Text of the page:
PLANT

Elevating space exploration

Thoth reaches the edge of Earth’s orbit.

September 16, 2015   by PLANT Staff

A CAD rendering of the ThothX Tower and platform. PHOTO: THOTH

A CAD rendering of the ThothX Tower and platform. PHOTO: THOTH

Those who get a bit wheezy in elevators may not want to read much further. For those of you still with us, a Canadian company has been granted a US patent for a 20-kilometre high space elevator. The freestanding space tower, announced recently in the US Patent and Trademark Office Official Gazette, has been developed by Pembroke, Ont.’s Thoth Technology Inc.

At its 20-kilometre height (and 230 metres in diameter), it would stand more than 20 times higher than any other man-made structure. As a space launch platform it could also support massive wind turbines to generate energy, be an alternative to satellites as a place to attach communications technology, and be an attraction for tourists seeking the ride of a lifetime.

Thoth, by day a manufacturer of miniaturized payloads for space and UAV platforms, says the technology will provide a new way to access space using completely reusable hardware while cutting rocket fuel costs by more than 30%.

“Astronauts would ascend by electrical elevator. From the top of the tower, space planes will launch in a single stage to orbit, returning to the top of the tower for refueling and reflight,” said Brendan Quine, the technology’s inventor who is Thoth’s CTO and an associate professor of space engineering at York University in Toronto.

Reaching for the stars
According to the patent documents, the tower would be comprised of a pneumatically pressurized structure formed from flexible sheet metal – stacked rings of Kevlar cells inflated with hydrogen or helium at an extremely high pressure.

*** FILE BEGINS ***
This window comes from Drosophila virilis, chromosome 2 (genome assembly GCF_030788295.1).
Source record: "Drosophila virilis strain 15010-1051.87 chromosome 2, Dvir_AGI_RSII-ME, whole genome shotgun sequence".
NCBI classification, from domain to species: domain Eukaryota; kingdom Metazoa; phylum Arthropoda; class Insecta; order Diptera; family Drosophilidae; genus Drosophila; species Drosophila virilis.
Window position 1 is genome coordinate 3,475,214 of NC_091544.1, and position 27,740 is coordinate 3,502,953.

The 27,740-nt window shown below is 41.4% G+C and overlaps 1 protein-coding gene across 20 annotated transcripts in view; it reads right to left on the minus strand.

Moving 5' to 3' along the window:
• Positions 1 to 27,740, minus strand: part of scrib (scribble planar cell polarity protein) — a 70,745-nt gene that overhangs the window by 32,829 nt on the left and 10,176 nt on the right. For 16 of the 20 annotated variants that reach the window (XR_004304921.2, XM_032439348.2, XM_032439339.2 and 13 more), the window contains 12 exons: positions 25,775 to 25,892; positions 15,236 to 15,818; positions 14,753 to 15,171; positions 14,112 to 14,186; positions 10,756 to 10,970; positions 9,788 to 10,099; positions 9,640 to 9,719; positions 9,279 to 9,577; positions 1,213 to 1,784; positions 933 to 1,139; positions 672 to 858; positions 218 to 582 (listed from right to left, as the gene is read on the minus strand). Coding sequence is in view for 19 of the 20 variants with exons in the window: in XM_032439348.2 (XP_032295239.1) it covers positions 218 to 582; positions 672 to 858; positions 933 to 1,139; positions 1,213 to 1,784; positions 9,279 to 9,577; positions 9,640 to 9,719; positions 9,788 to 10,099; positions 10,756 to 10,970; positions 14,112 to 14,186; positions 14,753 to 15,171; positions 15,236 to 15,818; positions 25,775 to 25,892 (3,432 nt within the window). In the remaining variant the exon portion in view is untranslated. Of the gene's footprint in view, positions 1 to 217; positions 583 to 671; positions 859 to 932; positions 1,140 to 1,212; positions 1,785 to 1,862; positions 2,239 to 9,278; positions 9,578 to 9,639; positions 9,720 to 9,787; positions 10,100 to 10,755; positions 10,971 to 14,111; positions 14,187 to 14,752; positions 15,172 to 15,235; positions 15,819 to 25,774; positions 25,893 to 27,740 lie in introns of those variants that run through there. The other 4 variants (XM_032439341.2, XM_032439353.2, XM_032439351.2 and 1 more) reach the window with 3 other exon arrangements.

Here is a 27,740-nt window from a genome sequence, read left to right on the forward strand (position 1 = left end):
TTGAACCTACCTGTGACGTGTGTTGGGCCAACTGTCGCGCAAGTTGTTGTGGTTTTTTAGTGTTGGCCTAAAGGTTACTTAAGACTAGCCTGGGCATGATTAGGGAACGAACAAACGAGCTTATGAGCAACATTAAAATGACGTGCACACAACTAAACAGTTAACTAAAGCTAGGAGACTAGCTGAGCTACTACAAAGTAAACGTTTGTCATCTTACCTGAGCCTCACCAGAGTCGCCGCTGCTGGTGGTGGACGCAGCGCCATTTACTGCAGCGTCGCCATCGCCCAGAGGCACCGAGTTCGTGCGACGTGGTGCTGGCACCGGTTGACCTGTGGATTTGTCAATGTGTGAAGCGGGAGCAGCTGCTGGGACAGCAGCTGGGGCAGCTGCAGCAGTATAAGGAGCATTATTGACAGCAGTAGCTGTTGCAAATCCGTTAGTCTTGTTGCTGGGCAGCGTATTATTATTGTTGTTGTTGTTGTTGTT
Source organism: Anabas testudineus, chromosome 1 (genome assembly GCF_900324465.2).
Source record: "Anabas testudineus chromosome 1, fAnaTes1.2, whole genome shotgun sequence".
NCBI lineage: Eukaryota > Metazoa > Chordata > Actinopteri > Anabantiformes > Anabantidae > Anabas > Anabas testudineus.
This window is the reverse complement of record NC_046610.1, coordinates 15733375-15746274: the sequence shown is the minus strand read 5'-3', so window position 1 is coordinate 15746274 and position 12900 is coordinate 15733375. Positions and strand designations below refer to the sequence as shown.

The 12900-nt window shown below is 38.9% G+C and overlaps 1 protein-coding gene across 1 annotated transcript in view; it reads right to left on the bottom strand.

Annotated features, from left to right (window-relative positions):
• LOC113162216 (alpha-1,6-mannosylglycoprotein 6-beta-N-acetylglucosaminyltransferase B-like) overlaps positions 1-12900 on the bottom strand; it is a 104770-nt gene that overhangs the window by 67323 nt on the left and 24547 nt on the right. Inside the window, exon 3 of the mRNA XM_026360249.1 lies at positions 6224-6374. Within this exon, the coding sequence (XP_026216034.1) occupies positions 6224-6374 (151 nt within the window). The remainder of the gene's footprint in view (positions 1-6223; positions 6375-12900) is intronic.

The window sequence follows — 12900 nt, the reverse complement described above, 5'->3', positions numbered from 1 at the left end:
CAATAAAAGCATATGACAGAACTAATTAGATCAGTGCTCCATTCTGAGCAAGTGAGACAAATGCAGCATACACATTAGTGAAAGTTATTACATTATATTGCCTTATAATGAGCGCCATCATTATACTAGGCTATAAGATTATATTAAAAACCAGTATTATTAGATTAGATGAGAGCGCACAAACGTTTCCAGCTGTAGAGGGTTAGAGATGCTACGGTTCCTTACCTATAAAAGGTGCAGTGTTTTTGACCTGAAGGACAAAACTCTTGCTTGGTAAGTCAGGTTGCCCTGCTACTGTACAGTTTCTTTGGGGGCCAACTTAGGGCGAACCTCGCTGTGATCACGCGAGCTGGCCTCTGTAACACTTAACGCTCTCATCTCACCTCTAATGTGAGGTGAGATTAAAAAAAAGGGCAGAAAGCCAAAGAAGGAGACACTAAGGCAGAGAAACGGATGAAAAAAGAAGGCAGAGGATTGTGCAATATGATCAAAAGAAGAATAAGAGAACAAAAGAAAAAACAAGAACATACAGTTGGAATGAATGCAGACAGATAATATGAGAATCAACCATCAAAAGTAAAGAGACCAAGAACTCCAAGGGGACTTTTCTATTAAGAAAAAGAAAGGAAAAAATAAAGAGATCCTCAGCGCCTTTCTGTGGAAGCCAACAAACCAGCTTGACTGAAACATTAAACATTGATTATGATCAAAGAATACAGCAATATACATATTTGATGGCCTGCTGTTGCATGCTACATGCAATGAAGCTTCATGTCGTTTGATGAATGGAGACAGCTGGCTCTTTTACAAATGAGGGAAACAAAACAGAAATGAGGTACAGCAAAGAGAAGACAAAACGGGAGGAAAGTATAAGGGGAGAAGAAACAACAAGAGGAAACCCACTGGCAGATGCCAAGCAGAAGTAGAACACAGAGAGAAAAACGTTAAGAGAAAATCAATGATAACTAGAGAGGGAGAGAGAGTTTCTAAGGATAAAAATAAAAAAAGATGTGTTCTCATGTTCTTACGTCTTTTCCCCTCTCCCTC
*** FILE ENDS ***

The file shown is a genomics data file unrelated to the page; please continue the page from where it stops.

The ThothX Tower has a carbon benefit – it would eliminate vertical flight and drop-off stages, which are very energy intensive.

The patent, also granted in the UK, covers the 20 kilometre height, but the tower could be built to more than 200 kilometres, reaching into low Earth orbit.

“Landing on a barge at sea level is a great demonstration, but landing at 20 kilometres above sea level will make space flight more like taking a passenger jet,” said Caroline Roberts, Thoth’s president and CEO.

She believes the space tower, coupled with self-landing rocket technologies being developed by others, will herald a new era of space transportation.

The company also specializes in spacecraft navigation and tracking services, spectrometers, electronics software and hardware, thermal vacuum systems, and atmospheric and optical simulation services.

Roberts, in an interview with the CBC, said Thoth is also working on a Canadian patent and that the technology would work well with the reusable rocket technology being developed by Elon Musk’s rocket developer, SpaceX.

The tower would withstand lightning, meteors and even category five hurricanes. The design includes gyroscopes to control the tower’s movement and stabilize it during storms. The company hopes to build a 1.5-kilometre version within five years and Roberts believes the higher version could be built within the decade for about $5 billion.

Talk about a ride of a lifetime.


Print this page

Related Stories

Leave a Reply

Your email address will not be published. Required fields are marked *

*